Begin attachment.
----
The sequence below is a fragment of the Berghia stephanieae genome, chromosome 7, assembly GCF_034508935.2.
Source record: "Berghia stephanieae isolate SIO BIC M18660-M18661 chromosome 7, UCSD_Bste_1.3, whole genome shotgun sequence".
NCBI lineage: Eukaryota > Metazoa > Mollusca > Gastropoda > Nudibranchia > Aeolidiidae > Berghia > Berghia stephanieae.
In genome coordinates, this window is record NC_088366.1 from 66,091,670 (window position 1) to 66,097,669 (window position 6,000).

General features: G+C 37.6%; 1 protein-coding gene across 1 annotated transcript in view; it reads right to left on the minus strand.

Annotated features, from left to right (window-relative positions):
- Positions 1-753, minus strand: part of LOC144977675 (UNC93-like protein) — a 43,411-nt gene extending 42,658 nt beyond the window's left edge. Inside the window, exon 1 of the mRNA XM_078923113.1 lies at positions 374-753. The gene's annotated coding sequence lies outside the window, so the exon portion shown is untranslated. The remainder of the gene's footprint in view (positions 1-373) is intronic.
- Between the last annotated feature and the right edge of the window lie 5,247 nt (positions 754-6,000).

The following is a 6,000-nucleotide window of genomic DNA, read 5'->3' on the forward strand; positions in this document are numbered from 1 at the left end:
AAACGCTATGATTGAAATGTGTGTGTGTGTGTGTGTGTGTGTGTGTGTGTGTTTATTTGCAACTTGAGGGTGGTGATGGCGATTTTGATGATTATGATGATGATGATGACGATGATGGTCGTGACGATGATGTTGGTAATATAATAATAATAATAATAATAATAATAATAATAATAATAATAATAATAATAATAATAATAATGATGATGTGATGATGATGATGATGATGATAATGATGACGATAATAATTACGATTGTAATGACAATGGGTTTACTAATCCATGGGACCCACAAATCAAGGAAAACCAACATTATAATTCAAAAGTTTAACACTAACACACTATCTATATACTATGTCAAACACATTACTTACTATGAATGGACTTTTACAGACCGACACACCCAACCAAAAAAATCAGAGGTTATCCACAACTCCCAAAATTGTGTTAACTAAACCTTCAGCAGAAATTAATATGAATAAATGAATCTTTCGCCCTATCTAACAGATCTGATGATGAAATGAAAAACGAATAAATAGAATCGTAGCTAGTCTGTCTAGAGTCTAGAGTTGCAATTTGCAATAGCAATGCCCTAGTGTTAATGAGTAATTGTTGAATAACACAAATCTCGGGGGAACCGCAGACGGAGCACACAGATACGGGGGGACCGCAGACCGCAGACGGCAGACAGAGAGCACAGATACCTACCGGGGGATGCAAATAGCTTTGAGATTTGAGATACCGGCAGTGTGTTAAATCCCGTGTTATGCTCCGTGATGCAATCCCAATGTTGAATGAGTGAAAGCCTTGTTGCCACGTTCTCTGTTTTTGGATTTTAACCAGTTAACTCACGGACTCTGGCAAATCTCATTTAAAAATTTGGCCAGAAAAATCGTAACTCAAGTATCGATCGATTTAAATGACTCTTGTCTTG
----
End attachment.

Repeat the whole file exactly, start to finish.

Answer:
The sequence below is a fragment of the Berghia stephanieae genome, chromosome 7, assembly GCF_034508935.2.
Source record: "Berghia stephanieae isolate SIO BIC M18660-M18661 chromosome 7, UCSD_Bste_1.3, whole genome shotgun sequence".
NCBI lineage: Eukaryota > Metazoa > Mollusca > Gastropoda > Nudibranchia > Aeolidiidae > Berghia > Berghia stephanieae.
In genome coordinates, this window is record NC_088366.1 from 66,091,670 (window position 1) to 66,097,669 (window position 6,000).

General features: G+C 37.6%; 1 protein-coding gene across 1 annotated transcript in view; it reads right to left on the minus strand.

Annotated features, from left to right (window-relative positions):
- Positions 1-753, minus strand: part of LOC144977675 (UNC93-like protein) — a 43,411-nt gene extending 42,658 nt beyond the window's left edge. Inside the window, exon 1 of the mRNA XM_078923113.1 lies at positions 374-753. The gene's annotated coding sequence lies outside the window, so the exon portion shown is untranslated. The remainder of the gene's footprint in view (positions 1-373) is intronic.
- Between the last annotated feature and the right edge of the window lie 5,247 nt (positions 754-6,000).

The following is a 6,000-nucleotide window of genomic DNA, read 5'->3' on the forward strand; positions in this document are numbered from 1 at the left end:
AAACGCTATGATTGAAATGTGTGTGTGTGTGTGTGTGTGTGTGTGTGTGTGTTTATTTGCAACTTGAGGGTGGTGATGGCGATTTTGATGATTATGATGATGATGATGACGATGATGGTCGTGACGATGATGTTGGTAATATAATAATAATAATAATAATAATAATAATAATAATAATAATAATAATAATAATAATAATAATGATGATGTGATGATGATGATGATGATGATAATGATGACGATAATAATTACGATTGTAATGACAATGGGTTTACTAATCCATGGGACCCACAAATCAAGGAAAACCAACATTATAATTCAAAAGTTTAACACTAACACACTATCTATATACTATGTCAAACACATTACTTACTATGAATGGACTTTTACAGACCGACACACCCAACCAAAAAAATCAGAGGTTATCCACAACTCCCAAAATTGTGTTAACTAAACCTTCAGCAGAAATTAATATGAATAAATGAATCTTTCGCCCTATCTAACAGATCTGATGATGAAATGAAAAACGAATAAATAGAATCGTAGCTAGTCTGTCTAGAGTCTAGAGTTGCAATTTGCAATAGCAATGCCCTAGTGTTAATGAGTAATTGTTGAATAACACAAATCTCGGGGGAACCGCAGACGGAGCACACAGATACGGGGGGACCGCAGACCGCAGACGGCAGACAGAGAGCACAGATACCTACCGGGGGATGCAAATAGCTTTGAGATTTGAGATACCGGCAGTGTGTTAAATCCCGTGTTATGCTCCGTGATGCAATCCCAATGTTGAATGAGTGAAAGCCTTGTTGCCACGTTCTCTGTTTTTGGATTTTAACCAGTTAACTCACGGACTCTGGCAAATCTCATTTAAAAATTTGGCCAGAAAAATCGTAACTCAAGTATCGATCGATTTAAATGACTCTTGTCTTG